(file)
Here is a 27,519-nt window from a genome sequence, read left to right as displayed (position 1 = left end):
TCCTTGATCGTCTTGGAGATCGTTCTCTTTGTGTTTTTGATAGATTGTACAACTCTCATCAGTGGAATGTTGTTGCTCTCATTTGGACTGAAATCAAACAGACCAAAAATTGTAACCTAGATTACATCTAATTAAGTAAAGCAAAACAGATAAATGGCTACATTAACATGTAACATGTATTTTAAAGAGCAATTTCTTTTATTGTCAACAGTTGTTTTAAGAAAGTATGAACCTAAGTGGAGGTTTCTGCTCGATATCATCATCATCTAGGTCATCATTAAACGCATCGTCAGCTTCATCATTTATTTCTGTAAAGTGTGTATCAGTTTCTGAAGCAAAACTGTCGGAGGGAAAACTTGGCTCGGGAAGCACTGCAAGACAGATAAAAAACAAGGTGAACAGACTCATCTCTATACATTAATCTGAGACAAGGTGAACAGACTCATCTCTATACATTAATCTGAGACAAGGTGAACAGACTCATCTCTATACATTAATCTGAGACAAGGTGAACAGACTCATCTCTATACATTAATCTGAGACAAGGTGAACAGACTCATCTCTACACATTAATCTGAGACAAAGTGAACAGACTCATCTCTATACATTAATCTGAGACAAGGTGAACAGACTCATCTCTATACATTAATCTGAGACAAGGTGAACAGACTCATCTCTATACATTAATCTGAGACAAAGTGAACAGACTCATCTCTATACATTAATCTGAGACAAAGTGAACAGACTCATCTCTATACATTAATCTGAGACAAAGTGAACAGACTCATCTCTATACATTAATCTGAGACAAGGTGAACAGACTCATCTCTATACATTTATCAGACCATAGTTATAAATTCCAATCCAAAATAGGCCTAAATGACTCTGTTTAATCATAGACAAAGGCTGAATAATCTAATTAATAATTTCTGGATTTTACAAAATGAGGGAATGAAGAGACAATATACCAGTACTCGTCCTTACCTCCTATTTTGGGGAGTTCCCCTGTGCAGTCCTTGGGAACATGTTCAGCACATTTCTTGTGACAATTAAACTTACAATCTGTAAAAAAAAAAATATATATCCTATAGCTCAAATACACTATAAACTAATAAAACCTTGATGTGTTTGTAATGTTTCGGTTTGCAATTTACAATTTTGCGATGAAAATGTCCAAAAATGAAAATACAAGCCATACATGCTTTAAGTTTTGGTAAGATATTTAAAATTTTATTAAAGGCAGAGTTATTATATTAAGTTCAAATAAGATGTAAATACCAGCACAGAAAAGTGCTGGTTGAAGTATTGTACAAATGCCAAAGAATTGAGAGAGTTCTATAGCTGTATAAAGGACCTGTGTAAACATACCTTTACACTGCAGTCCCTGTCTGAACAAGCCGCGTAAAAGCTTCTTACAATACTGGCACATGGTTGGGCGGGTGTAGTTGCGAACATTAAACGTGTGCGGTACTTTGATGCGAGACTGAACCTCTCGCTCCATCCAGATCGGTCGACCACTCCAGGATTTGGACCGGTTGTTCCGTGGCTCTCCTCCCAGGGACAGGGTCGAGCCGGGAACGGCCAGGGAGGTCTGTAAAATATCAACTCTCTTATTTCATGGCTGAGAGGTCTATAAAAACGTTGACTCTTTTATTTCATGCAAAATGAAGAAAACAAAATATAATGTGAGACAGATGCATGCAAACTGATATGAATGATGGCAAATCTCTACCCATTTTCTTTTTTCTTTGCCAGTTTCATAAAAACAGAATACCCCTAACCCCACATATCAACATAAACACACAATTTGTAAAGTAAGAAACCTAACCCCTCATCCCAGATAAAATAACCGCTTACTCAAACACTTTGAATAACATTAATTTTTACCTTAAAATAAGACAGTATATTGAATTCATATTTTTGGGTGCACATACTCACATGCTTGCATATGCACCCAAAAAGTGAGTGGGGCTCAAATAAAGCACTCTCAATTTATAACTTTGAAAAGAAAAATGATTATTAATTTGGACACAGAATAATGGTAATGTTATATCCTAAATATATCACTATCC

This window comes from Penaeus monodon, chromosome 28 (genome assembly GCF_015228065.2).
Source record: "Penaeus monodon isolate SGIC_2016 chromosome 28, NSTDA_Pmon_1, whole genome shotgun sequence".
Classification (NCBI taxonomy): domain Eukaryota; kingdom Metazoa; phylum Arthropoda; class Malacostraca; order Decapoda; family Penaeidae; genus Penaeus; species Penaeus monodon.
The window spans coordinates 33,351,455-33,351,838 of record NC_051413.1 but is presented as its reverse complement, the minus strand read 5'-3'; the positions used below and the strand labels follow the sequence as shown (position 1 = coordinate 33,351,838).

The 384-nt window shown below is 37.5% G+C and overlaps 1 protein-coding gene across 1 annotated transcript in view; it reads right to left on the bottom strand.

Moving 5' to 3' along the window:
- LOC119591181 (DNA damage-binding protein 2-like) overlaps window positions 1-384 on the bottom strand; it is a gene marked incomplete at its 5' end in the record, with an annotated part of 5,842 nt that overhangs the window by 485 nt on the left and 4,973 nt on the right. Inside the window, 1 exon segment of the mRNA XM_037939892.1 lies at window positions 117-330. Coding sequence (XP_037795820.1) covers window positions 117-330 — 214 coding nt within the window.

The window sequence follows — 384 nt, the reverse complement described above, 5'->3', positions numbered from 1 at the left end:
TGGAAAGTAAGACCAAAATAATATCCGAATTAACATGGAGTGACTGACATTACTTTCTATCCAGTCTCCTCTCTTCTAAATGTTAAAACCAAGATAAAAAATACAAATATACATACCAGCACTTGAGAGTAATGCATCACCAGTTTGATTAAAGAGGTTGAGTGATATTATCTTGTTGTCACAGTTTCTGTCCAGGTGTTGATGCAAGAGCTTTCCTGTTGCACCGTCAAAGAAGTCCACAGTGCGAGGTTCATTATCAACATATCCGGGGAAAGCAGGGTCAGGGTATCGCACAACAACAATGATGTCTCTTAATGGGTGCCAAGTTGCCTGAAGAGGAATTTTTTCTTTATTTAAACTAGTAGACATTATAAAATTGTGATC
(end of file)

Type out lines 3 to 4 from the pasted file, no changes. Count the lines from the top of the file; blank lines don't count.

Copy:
This window comes from Penaeus monodon, chromosome 28 (genome assembly GCF_015228065.2).
Source record: "Penaeus monodon isolate SGIC_2016 chromosome 28, NSTDA_Pmon_1, whole genome shotgun sequence".